Llanddeusant (1809-1828)

1809 Llanddeusant, Carmarthenshire. ‘The church of Llanddeusant experienced extensively various Welsh revivals, particularly revivals of previous years. The revivals of 1859 and 1904 did not happen to have a very deep influence on the church, but it experienced powerful revivals in 1809 and 1828. It is said that the revival of 1809 broke out under the ministry of Rhys Morgan, Capel-hir. The Rev. Lewis Powell, Cardiff, happened to be also preaching the same night in Tirpaun, the farmhouse where the Rev. Thomas Williams, Myddfai, was born. Some families split up, some going to hear the Rev. Lewis Powell, and others to hear Rhys Morgan. The Tirpaun meeting came to an end, but there was no sound of the Twynllanan returning, but some time before morning the Twynllanan people returned singing and dancing. Dozens became religious as a result of this revival.’ [James Morris, Hanes Methodistiaeth Sir Gaerfyrddin, Dolgellau, 1911, p.356-7]

1809 Nantgwyn, Radnorshire. ‘The late Rev. D. Jones, of Cardiff, in his ‘Welsh History of the Baptist Churches in South Wales,’ writing of Nantgwyn, says: ‘There was great increase in the church and in all the country in 1809. There were fourteen persons baptized on the same Lord’s day morning in that year. Also, in 1821, there was a remarkable increase in the church and in all its branches. There were nineteen persons baptized at the same time at Nantgwyn. Many were afterwards baptized there from time to time.’’ [HBR p.117]

1828 Llanddeusant, Carmarthenshire. ‘In a prayer meeting in the house of Dafydd Thomas, one of the elders of the church, the sky began to lighten, as the verse was sung He ope’d the door to captives

To flee from great distress, &c

After a few days Mr Joshua Phillips was preaching in the place on John 3:3 [‘Unless a man be born again, he cannot see the kingdom of heaven.’]; and the Lord was pleased to cloth his servant, and send the arrows of the truth to stick in the consciences of the hearers. This was only the first of a series of similar ones that followed. Both preaching and prayer meetings gave much greater delight that usual to the worshippers, but the most remarkable meeting of all was a prayer meeting for the success of the gospel, on the first Monday night of the month. The 60th of Isaiah was read, and a verse was given out to sing –

Beth yw’r cynnwrf garw iawn What is the very severe agitation

Sy’n y goedwig? That is in the forest?

A yw’r arfaeth fawr ei dawn Is the purpose of great gift

Ddim yn ddiddig? Not gentle? At the close of the meeting another verse was given out to sing, - . If ask some of the people

The cause of this great joy,

* * * * *

Behold the straying children

Upon their homeward way.’ At which one young girl broke out, repeating in a very affecting way the last line of the verse, and then many shouted out loudly, ‘What shall we do to be saved?’ Thus the stirring began, but it was only its beginning; it advanced with additional power and strength for many months. The ministry was as if harvesting multitudes of hearers of every age, from 7 and 8 years old up to 80 years old. About 280 were added to the church in this period. There was now hardly a house to be found in the parish where an altar to God had not been raised; it was as if the fear of God had descended on the inhabitants of the whole region. Often strong men would break out crying out or praising in the fields, when at their work. The sound would reach the ears of some others, and such inspiration would descend on them also so that the region would resound with praise and song. As they kept family worship the dwellers of the houses would often break out praising, and would frequently continue thus until midnight, and sometimes until the next morning. The attention of strangers who were travelling through the neighbourhoods in the night would be drawn to the sound of the praising in the houses. So powerful were the influences that, most frequently, the sermons and the religious meetings were breached and even the general work of the farmers occasionally almost came to a standstill, even in the harvest time. And what was amazing was that no one complained of this. Impressed on the hearts of all in the area was, ‘This is of the Lord.’ ‘And who are we to try to resist God!’ [Texts/source?]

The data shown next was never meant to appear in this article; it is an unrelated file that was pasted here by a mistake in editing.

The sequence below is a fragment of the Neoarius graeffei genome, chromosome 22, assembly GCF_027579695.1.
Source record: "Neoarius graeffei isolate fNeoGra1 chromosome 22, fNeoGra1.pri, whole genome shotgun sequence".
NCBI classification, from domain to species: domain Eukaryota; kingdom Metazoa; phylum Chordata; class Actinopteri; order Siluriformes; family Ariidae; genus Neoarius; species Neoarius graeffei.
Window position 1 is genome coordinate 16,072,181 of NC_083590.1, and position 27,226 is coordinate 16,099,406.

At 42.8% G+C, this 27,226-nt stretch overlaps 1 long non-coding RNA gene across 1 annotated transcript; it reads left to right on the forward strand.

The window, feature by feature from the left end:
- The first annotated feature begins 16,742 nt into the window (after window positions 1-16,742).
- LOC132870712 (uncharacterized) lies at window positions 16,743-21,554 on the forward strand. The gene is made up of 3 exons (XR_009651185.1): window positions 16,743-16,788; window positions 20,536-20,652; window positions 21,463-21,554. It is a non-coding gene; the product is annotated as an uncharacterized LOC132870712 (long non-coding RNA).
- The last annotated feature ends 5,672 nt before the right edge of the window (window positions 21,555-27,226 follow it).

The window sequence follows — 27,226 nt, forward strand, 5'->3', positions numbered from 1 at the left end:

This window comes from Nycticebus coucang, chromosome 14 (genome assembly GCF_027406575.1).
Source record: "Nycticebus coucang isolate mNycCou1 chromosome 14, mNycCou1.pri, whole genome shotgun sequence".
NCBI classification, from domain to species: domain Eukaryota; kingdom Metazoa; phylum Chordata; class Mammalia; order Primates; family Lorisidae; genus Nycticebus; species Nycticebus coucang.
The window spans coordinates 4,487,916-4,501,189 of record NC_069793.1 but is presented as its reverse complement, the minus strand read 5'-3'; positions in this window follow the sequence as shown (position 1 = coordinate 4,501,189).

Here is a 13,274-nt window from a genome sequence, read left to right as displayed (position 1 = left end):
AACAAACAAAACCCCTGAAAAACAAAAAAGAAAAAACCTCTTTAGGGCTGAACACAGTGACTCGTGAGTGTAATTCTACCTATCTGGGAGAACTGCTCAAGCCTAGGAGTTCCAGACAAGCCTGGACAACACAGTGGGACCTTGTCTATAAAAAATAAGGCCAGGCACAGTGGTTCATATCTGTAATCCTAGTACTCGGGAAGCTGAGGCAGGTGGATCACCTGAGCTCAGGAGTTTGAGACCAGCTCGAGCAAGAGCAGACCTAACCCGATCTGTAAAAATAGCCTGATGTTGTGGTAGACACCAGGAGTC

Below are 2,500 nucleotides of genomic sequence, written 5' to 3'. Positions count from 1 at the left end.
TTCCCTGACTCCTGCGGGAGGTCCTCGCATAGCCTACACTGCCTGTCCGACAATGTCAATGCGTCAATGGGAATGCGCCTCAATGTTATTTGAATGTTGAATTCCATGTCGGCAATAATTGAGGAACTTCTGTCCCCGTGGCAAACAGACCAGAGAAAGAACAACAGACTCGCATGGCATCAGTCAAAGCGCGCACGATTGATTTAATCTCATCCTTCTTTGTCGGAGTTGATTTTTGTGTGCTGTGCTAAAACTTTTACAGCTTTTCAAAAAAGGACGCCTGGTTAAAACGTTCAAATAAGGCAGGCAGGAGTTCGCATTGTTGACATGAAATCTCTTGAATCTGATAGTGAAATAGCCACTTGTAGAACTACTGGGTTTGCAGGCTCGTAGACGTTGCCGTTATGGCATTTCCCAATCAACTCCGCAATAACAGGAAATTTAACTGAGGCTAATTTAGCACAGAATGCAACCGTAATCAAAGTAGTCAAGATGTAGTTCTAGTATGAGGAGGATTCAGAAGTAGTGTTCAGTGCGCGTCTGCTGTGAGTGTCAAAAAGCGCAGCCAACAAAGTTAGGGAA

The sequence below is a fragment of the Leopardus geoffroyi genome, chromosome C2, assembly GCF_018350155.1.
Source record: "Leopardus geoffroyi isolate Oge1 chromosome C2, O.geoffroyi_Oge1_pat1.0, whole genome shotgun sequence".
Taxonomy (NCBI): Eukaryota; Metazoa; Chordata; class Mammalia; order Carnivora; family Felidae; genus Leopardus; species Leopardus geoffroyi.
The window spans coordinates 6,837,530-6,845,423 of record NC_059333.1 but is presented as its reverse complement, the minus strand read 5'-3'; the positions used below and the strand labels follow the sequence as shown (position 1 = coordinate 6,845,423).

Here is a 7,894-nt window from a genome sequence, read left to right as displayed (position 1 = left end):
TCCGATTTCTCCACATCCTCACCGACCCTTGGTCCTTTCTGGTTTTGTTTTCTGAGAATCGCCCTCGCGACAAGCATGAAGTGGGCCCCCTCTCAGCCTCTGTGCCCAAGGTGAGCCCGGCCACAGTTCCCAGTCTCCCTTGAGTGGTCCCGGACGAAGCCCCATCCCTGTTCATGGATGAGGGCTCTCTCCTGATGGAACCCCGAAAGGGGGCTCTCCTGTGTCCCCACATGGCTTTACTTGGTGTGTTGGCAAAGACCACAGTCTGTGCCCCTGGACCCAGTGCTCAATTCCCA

It is worth noting here that the like influence reached the parish church. A young godly minister came there to preach one Sabbath afternoon, who is until today a remarkable man in grace, gifts, and usefulness, and shortly after he had begun preaching, the congregation broke out singing and praising, the minister also having been filled with the same spirit, and broke with the old forms, cast off his garment [alb?], and went down to the middle of the congregation, praising with a loud voice, ‘He anointed his head with oil, and his cup ran over.’ This continued for some hours. Some scores of the most ungodly men here were tamed, and many of them remain to this day, with their shoulders under the ark, while others of them were called away in their first love. Little, it is said, of the fruit of the revival was lost, or few of those that had been brought to religion under its influence turned their back in backsliding.’ [MC ii. 434-6; also Morris, Methodistiaeth Sir Gaerfyrddin, p.357]

Llanddeusant School Meeting on 30 July 1828. ‘As that verse, ‘And the blood of Jesus Christ his Son cleanseth us from all sin’ was read out the result was such that they broke out to such a fervent degree that it had to wait for fifteen minutes. And at the end of a sermon by William Llewelyn there was nothing to be heard but the sound of praise and singing within the walls of the house of worship.’ [source??]

From ‘The Welsh Revival’ by Thomas Phillips.

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